We all have an eye problem as we only have two of them and we can only see one way out of them. So like, you have to get the perspective of others when you’re trying to build something that’s inclusive. And then for us, a big part of that, again, goes back to trying to make sure that as we go forward with the hiring that we can do, and we’ve been really fortunate to be able to do a lot of hiring in the past couple years, coming out of the pandemic with some of the federal funding, is to make it really clear who the that the person that, and people that come in have to embody that message of inclusivity and belonging. And a lot of times we’ve had to go outside the traditional structures for hiring because what we’re trying to do now we’re building a dual language program.
We’ve never had that here. And probably we could talk about that. And of course they have a different question, but those candidates are extremely hard to find. So we’ve had to go outside our typical hiring structures, we’ve had to partner with local colleges. We’ve actually gone and visited undergraduates just to talk to them, to try to build relationships with them before they even get their certification so that they come to see us diverse candidates, culturally, linguistically diverse candidates come to see us as a place that they wanna be. And we wanna become known as a place where if you believe in that, if you’re passionate about that you know where you wanna be. And then for us, like it’s just thinking about our school through the perspective of our students. Both our students who have been in our town for 150 years, which is many of our families.
And we have students who came to the country yesterday and they’re coming to our school this morning. That looks so different for different kids. So what can we do over the course of the school day to make that student feel that there’s a sense of acceptance? And it’s a support network for sure, but it’s also giving opportunities for students to show that they may not speak English yet, but their language is valuable. So we’ve done a lot of work on how we can show our students that Spanish languages, we always, the words we always use are beautiful and powerful. So doing things like morning announcements in Spanish and English, right now it’s Hispanic Heritage Month. We actually have our students coming up each day to say the pledge. And after they say the pledge, they’ll actually teach the Spanish word of the day to the whole school over the announcement.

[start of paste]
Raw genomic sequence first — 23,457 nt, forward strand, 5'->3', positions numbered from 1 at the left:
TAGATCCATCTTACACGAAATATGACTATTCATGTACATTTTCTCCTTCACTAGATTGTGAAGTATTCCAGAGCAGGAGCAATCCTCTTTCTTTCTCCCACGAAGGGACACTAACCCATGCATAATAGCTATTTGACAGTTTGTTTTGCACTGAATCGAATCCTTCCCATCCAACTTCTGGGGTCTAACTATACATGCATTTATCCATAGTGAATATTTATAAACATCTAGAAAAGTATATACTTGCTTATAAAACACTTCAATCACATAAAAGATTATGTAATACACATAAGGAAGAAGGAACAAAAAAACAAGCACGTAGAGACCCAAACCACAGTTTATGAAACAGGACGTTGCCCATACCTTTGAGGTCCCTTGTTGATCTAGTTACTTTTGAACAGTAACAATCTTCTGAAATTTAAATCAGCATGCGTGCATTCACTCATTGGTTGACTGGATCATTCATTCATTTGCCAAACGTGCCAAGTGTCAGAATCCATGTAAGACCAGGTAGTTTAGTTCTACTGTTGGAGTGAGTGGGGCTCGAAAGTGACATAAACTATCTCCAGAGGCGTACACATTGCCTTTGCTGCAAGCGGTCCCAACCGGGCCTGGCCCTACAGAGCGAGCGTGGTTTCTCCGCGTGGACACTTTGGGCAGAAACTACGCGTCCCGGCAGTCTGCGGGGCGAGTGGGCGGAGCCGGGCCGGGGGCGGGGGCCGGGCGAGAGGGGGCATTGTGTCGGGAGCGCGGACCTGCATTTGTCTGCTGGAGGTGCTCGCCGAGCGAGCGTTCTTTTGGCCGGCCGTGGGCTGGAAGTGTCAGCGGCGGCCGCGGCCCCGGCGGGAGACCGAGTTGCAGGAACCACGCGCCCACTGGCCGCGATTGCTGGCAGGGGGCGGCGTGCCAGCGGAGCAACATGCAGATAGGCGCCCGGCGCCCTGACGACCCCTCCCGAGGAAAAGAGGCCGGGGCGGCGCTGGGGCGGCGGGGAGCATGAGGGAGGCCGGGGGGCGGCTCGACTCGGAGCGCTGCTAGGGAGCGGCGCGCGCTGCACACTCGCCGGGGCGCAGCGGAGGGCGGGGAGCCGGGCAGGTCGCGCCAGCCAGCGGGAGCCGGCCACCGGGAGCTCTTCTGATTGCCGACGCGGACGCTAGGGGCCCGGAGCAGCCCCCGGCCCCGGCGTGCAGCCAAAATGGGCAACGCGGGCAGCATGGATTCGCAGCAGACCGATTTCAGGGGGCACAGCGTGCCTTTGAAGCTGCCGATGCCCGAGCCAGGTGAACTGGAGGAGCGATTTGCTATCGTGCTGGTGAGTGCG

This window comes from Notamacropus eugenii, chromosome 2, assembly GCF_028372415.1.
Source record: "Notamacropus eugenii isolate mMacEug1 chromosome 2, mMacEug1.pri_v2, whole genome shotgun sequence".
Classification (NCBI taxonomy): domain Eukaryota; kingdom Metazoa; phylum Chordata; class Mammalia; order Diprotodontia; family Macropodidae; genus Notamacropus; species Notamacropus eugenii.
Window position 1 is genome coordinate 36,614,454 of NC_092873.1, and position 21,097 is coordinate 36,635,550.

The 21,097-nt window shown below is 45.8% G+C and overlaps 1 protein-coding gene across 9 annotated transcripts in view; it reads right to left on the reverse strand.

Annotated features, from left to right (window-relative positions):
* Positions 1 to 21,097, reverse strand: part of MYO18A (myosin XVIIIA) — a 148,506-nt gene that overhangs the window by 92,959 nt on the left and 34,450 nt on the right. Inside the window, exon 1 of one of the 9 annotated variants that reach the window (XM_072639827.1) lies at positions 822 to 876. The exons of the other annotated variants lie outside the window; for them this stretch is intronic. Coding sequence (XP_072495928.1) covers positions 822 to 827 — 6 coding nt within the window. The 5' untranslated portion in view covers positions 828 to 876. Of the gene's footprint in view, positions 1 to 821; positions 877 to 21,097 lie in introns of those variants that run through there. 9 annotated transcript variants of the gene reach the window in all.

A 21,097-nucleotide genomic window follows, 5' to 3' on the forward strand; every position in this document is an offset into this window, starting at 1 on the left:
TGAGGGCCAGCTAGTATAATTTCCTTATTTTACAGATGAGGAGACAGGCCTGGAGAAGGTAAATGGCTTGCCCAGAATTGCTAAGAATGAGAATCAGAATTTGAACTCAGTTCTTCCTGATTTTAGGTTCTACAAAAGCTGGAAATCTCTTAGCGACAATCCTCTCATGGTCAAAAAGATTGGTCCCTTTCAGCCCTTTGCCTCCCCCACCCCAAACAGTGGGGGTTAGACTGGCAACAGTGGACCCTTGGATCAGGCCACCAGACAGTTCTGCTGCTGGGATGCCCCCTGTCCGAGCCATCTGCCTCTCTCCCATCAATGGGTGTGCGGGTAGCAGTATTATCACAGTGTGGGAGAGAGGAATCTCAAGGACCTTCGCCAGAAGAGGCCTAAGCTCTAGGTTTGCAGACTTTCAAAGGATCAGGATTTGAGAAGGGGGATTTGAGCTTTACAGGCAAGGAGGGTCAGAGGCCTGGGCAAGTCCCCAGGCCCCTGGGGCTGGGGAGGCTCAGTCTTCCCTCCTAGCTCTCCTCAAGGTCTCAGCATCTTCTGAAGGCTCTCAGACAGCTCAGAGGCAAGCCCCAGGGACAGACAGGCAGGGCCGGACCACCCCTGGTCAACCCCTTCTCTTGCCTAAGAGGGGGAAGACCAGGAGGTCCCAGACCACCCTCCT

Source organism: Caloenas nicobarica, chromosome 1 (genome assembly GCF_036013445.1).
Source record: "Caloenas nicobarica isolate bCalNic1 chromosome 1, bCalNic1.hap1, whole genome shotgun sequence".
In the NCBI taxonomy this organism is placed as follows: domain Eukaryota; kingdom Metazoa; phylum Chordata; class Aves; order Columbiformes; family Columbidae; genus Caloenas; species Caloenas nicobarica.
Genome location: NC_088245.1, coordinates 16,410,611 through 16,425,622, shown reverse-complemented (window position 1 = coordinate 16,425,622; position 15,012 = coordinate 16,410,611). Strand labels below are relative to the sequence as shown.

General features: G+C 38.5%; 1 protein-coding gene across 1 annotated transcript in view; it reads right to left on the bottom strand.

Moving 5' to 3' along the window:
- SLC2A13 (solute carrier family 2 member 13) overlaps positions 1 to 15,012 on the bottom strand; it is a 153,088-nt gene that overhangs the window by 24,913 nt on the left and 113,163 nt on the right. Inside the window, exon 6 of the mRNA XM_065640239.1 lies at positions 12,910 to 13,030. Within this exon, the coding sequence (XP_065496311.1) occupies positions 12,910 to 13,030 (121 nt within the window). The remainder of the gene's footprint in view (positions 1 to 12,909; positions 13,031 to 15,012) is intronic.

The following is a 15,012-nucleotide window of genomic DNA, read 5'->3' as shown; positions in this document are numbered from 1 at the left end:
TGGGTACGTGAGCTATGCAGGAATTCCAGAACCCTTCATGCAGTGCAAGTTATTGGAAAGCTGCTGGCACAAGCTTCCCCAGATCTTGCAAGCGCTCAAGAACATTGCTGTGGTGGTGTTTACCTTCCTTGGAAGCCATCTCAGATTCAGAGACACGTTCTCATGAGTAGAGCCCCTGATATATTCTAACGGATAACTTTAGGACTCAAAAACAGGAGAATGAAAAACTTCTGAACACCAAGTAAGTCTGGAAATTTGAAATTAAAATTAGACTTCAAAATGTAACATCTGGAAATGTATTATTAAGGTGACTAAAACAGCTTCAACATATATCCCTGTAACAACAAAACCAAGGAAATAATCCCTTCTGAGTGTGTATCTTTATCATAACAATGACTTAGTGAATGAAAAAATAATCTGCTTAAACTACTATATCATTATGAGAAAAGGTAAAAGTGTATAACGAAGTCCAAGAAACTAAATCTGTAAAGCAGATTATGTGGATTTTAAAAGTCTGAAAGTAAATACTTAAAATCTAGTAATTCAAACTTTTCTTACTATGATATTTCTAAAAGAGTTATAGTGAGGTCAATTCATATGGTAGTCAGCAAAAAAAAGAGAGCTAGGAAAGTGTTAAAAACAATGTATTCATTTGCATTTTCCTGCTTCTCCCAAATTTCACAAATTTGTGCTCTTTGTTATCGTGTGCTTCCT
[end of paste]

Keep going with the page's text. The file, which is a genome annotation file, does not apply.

So you can feel that kind of energy and you can see that sense of pride when kids language and culture is acknowledged going from a world where kids weren’t to, to speak your native language when you’re in English only school might be frowned upon to now where it’s encouraging kids, me they speaking Spanish on the announcements and they wanna come up to me, they wanna show me that they speak Spanish and they wanna talk to me. And so when you can show the kids that what they bring to the table is something to be proud of, that’s when they feel, I do think that’s when they feel accepted and encouraged and that’s when they’re gonna do their best work.
I love so much of what you said, Bryan one school just getting very creative in terms of hiring. And so you were talking about working through different channels and mechanisms. You can’t just rely on it being the old way of how teachers would come to your school. So the fact that you are planting seeds, getting out ahead meeting with undergrads and that kind of thing to establish those relationships is one of the ideas I heard from an assistant superintendent that I’m close with, he doesn’t, he teaches a course, right? As an adjunct professor doesn’t pay very well, it’s more work, right? He does enjoy the back and forth with his students so to speak, but he’s able to build strong relationships with those students who will be looking for teaching jobs.
It’s a pipeline to his district. And then the other thing too is as you’re playing those seeds, just to connect some more dots with Ruckus Makers we talk a lot about your school story. What’s that story that you’re telling out there? What are those values? We talk about something called sticky core values on this podcast. And then I’ve worked with leaders creating what I call their remarkable vision, right? So over the next three years, what are they doing within their school? A number of different domains, but to create a space in place that people are excited about, right? That the buzz is about you and the community that folks come to and wanna work for. I think you’re doing that as well, Bryan. So appreciate you unpacking that. So you’re talking a lot about belonging, we’re talking about an inclusivity and your passion started ages ago in maybe an unlikely place. I don’t know the punk scene. So can you tell us that story?